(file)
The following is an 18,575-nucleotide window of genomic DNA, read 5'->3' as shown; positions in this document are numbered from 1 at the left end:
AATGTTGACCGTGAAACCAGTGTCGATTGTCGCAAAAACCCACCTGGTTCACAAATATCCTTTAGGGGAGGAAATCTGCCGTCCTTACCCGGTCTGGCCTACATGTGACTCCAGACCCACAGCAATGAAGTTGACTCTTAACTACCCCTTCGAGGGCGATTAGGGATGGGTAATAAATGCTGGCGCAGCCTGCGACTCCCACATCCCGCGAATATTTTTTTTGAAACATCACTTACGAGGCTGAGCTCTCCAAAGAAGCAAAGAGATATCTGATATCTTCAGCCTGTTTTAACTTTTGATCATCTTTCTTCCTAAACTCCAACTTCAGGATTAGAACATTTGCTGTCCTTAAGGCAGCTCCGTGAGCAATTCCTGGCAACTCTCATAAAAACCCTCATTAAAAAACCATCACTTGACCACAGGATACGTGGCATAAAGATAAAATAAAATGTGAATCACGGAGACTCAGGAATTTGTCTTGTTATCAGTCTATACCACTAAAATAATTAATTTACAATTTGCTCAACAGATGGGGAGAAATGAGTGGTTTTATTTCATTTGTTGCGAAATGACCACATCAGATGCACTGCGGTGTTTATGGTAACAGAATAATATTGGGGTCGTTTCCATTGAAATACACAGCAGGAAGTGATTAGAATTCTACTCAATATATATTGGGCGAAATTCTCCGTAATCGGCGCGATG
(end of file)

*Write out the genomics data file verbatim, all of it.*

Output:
The following is an 18,575-nucleotide window of genomic DNA, read 5'->3' as shown; positions in this document are numbered from 1 at the left end:
AATGTTGACCGTGAAACCAGTGTCGATTGTCGCAAAAACCCACCTGGTTCACAAATATCCTTTAGGGGAGGAAATCTGCCGTCCTTACCCGGTCTGGCCTACATGTGACTCCAGACCCACAGCAATGAAGTTGACTCTTAACTACCCCTTCGAGGGCGATTAGGGATGGGTAATAAATGCTGGCGCAGCCTGCGACTCCCACATCCCGCGAATATTTTTTTTGAAACATCACTTACGAGGCTGAGCTCTCCAAAGAAGCAAAGAGATATCTGATATCTTCAGCCTGTTTTAACTTTTGATCATCTTTCTTCCTAAACTCCAACTTCAGGATTAGAACATTTGCTGTCCTTAAGGCAGCTCCGTGAGCAATTCCTGGCAACTCTCATAAAAACCCTCATTAAAAAACCATCACTTGACCACAGGATACGTGGCATAAAGATAAAATAAAATGTGAATCACGGAGACTCAGGAATTTGTCTTGTTATCAGTCTATACCACTAAAATAATTAATTTACAATTTGCTCAACAGATGGGGAGAAATGAGTGGTTTTATTTCATTTGTTGCGAAATGACCACATCAGATGCACTGCGGTGTTTATGGTAACAGAATAATATTGGGGTCGTTTCCATTGAAATACACAGCAGGAAGTGATTAGAATTCTACTCAATATATATTGGGCGAAATTCTCCGTAATCGGCGCGATG